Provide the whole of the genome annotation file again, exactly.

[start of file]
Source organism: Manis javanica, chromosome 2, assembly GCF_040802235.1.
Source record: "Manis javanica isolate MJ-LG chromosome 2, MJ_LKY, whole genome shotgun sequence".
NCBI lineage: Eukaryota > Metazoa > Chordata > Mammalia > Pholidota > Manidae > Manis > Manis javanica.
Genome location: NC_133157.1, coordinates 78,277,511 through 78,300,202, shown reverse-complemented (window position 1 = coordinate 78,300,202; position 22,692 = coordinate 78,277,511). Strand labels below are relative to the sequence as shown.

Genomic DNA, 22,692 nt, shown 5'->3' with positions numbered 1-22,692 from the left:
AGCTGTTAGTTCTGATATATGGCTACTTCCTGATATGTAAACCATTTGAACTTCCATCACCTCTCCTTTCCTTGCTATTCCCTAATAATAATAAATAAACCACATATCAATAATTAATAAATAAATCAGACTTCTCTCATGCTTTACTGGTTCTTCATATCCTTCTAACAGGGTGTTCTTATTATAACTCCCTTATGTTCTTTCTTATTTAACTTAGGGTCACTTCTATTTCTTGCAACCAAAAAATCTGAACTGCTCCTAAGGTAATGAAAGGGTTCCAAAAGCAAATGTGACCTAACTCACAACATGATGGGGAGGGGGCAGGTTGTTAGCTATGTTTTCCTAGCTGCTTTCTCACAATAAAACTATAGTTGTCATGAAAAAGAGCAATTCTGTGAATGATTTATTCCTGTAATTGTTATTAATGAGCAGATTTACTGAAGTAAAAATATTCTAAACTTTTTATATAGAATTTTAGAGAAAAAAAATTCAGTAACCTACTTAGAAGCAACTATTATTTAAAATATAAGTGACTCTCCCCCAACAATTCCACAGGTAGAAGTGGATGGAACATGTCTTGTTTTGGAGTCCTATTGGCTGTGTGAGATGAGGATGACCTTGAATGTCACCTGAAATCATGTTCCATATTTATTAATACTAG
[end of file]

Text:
Source organism: Manis javanica, chromosome 2, assembly GCF_040802235.1.
Source record: "Manis javanica isolate MJ-LG chromosome 2, MJ_LKY, whole genome shotgun sequence".
NCBI lineage: Eukaryota > Metazoa > Chordata > Mammalia > Pholidota > Manidae > Manis > Manis javanica.
Genome location: NC_133157.1, coordinates 78,277,511 through 78,300,202, shown reverse-complemented (window position 1 = coordinate 78,300,202; position 22,692 = coordinate 78,277,511). Strand labels below are relative to the sequence as shown.

Genomic DNA, 22,692 nt, shown 5'->3' with positions numbered 1-22,692 from the left:
AGCTGTTAGTTCTGATATATGGCTACTTCCTGATATGTAAACCATTTGAACTTCCATCACCTCTCCTTTCCTTGCTATTCCCTAATAATAATAAATAAACCACATATCAATAATTAATAAATAAATCAGACTTCTCTCATGCTTTACTGGTTCTTCATATCCTTCTAACAGGGTGTTCTTATTATAACTCCCTTATGTTCTTTCTTATTTAACTTAGGGTCACTTCTATTTCTTGCAACCAAAAAATCTGAACTGCTCCTAAGGTAATGAAAGGGTTCCAAAAGCAAATGTGACCTAACTCACAACATGATGGGGAGGGGGCAGGTTGTTAGCTATGTTTTCCTAGCTGCTTTCTCACAATAAAACTATAGTTGTCATGAAAAAGAGCAATTCTGTGAATGATTTATTCCTGTAATTGTTATTAATGAGCAGATTTACTGAAGTAAAAATATTCTAAACTTTTTATATAGAATTTTAGAGAAAAAAAATTCAGTAACCTACTTAGAAGCAACTATTATTTAAAATATAAGTGACTCTCCCCCAACAATTCCACAGGTAGAAGTGGATGGAACATGTCTTGTTTTGGAGTCCTATTGGCTGTGTGAGATGAGGATGACCTTGAATGTCACCTGAAATCATGTTCCATATTTATTAATACTAG